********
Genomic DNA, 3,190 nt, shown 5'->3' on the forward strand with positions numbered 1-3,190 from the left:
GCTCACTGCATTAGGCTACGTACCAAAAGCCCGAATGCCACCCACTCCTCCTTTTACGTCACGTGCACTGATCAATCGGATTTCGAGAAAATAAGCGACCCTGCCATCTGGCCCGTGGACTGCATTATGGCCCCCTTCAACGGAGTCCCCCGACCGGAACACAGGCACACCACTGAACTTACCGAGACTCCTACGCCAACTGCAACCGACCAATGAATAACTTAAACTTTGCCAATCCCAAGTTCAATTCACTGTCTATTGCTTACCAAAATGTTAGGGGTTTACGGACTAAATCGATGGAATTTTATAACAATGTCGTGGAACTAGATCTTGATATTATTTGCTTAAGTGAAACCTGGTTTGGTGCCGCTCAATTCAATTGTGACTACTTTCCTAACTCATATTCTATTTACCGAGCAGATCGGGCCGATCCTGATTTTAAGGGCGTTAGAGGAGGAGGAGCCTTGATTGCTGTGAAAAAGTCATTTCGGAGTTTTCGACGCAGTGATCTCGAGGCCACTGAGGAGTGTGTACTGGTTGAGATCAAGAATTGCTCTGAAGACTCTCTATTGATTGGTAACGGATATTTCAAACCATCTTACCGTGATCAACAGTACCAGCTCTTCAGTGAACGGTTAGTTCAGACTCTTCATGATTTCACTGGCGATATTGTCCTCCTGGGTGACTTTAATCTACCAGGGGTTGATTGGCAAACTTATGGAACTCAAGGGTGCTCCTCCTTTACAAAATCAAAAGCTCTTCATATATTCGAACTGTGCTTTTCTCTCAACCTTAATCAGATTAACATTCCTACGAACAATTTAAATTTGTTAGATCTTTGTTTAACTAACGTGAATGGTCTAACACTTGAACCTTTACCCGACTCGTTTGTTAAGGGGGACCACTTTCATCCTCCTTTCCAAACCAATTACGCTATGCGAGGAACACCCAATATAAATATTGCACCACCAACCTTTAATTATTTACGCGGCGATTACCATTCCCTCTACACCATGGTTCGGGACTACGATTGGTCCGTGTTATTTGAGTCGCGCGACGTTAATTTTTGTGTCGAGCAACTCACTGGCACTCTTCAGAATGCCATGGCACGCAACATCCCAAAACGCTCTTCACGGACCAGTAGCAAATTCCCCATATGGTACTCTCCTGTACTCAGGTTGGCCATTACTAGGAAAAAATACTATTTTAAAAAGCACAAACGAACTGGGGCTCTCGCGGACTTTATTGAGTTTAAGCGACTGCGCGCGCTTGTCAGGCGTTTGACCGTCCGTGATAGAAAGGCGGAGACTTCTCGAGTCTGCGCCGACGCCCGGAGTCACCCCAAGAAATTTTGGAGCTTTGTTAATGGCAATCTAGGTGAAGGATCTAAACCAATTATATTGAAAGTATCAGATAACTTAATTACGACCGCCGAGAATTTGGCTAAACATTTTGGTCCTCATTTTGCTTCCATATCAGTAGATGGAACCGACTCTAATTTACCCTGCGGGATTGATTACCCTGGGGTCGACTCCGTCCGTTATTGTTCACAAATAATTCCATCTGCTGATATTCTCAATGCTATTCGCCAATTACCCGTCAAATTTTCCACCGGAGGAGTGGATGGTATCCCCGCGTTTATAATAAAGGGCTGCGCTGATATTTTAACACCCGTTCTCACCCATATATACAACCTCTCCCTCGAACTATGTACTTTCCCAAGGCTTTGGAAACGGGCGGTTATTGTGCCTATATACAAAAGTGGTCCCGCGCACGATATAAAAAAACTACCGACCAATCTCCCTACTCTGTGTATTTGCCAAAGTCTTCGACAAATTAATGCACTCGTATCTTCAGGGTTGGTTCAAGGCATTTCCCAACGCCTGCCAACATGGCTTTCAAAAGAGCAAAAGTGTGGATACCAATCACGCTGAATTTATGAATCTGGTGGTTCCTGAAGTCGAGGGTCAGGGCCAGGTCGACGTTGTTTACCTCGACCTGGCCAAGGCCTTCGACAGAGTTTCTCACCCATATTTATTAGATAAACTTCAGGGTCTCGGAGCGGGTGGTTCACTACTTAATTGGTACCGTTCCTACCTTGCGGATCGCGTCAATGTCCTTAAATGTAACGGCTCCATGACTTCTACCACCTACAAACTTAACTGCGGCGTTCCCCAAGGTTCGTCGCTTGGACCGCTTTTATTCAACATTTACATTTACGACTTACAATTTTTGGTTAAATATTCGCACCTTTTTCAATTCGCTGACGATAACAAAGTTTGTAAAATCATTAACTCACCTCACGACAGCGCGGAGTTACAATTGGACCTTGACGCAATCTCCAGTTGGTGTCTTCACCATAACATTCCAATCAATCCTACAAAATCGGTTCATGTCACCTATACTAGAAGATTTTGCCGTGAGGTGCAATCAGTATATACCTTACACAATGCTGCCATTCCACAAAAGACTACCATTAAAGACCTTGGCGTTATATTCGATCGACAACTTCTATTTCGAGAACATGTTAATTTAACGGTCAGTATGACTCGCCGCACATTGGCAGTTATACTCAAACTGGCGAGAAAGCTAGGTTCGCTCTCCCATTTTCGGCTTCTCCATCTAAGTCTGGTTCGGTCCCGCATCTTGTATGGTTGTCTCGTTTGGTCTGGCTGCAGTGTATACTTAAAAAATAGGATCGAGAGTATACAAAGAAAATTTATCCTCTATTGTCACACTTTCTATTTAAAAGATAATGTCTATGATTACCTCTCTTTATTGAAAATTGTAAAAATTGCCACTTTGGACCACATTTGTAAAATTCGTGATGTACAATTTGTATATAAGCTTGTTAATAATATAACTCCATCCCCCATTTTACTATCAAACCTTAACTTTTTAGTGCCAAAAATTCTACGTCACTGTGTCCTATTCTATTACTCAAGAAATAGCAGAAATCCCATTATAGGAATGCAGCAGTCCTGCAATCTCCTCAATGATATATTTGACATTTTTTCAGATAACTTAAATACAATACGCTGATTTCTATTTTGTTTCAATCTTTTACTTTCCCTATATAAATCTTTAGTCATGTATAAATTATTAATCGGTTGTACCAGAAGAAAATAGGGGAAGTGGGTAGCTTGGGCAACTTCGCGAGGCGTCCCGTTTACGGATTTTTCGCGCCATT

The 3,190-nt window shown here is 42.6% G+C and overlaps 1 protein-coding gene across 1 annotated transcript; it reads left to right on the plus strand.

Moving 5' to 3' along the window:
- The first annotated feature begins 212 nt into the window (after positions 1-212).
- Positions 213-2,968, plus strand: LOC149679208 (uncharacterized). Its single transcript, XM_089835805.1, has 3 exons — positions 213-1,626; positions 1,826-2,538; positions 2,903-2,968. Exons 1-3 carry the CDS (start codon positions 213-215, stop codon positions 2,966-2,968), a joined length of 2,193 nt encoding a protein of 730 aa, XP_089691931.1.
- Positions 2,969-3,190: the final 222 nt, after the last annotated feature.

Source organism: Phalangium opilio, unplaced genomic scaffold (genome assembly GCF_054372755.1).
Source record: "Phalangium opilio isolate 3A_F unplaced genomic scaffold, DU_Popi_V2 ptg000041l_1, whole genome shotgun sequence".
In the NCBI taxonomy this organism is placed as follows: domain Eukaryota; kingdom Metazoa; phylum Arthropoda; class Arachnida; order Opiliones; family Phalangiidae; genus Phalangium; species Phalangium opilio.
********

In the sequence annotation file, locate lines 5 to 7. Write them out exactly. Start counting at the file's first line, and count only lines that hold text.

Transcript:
- The first annotated feature begins 212 nt into the window (after positions 1-212).
- Positions 213-2,968, plus strand: LOC149679208 (uncharacterized). Its single transcript, XM_089835805.1, has 3 exons — positions 213-1,626; positions 1,826-2,538; positions 2,903-2,968. Exons 1-3 carry the CDS (start codon positions 213-215, stop codon positions 2,966-2,968), a joined length of 2,193 nt encoding a protein of 730 aa, XP_089691931.1.
- Positions 2,969-3,190: the final 222 nt, after the last annotated feature.